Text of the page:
MOSCOW — Russia is preparing for consumer prices to rise at the fastest pace since 2010 after President Vladimir Putin banned food imports from the United States and its allies and backed a regional sales tax, according to three officials.
Annual inflation is likely to accelerate to 8 percent in 2015, far above the 4.5 percent rate targeted by the central bank, the government officials said, asking not to be named because the information isn’t public. Prices may grow as much as 10 percent next year to December for the first time since 2008 if the United States and the European Union widen sanctions and Russia retaliates again, two of them said.
With inflation topping Russians’ daily concerns, the central bank is fighting to rein in price growth that exceeded targets for a 23rd month in July. The battle will prove harder after Russia last week blacklisted $9.5 billion of agricultural products and food to strike back at the United States, the E.U., Norway, Canada and Australia for sanctions over the crisis in Ukraine.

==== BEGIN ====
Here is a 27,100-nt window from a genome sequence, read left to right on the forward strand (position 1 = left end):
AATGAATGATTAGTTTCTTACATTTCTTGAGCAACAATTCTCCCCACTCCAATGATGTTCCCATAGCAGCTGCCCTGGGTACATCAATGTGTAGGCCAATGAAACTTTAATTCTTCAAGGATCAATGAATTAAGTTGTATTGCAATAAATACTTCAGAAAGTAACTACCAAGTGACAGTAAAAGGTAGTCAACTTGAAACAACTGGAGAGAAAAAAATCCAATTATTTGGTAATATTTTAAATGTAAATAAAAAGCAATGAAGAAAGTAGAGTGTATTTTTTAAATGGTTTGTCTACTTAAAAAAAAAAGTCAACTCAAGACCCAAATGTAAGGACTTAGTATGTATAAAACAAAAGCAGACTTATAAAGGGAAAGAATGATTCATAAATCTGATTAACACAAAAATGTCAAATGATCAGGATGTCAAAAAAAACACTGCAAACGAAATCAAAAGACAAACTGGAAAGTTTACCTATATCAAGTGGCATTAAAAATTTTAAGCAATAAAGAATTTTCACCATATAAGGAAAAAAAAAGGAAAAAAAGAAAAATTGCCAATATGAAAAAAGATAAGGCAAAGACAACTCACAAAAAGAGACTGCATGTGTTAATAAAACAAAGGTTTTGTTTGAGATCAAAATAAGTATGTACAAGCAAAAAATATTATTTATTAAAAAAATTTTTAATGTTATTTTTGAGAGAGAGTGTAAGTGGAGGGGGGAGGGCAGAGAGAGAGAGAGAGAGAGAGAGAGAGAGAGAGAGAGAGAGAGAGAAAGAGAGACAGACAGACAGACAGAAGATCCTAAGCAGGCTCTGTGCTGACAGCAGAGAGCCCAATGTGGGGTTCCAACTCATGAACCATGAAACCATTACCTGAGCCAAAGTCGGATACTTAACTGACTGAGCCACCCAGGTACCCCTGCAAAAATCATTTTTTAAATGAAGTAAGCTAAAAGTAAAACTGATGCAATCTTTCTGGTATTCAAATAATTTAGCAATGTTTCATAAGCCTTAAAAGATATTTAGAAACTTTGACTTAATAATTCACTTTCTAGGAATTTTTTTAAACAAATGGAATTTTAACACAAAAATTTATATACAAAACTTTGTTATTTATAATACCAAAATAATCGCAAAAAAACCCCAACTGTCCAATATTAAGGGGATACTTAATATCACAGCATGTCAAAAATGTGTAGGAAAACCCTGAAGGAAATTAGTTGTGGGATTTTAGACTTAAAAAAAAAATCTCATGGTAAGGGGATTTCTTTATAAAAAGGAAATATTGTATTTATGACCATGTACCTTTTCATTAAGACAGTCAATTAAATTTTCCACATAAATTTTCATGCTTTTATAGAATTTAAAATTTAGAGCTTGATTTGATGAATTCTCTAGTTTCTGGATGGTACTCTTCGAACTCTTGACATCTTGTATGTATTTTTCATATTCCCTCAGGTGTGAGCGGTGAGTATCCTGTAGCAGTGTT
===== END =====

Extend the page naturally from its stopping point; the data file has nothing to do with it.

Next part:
Metro AG’s Cash & Carry unit in Russia has run out of imported salmon and cheeses such as Parmigiano-Reggiano, Camembert and Brie, the retailer said in a statement. It’s looking for replacements even as vendors seek to charge 4 percent to 10 percent more for supplies.
Russia’s Federal Anti-Monopoly Service has pledged to watch food prices and asked residents and the country’s biggest retailers to report increases as the government seeks to avoid discontent among consumers and play up the benefits to domestic producers.
Still, people are set to feel the impact in their shopping carts, and consumer demand has already cooled, dragging on the economy.
Russia’s central bank has said consumer-price growth will reach 6 percent to 6.5 percent this year, missing its 5 percent target this year. The regulator is reviewing all its estimates, taking into account “all factors,” and will announce updates in September, its press service said in response to Bloomberg questions.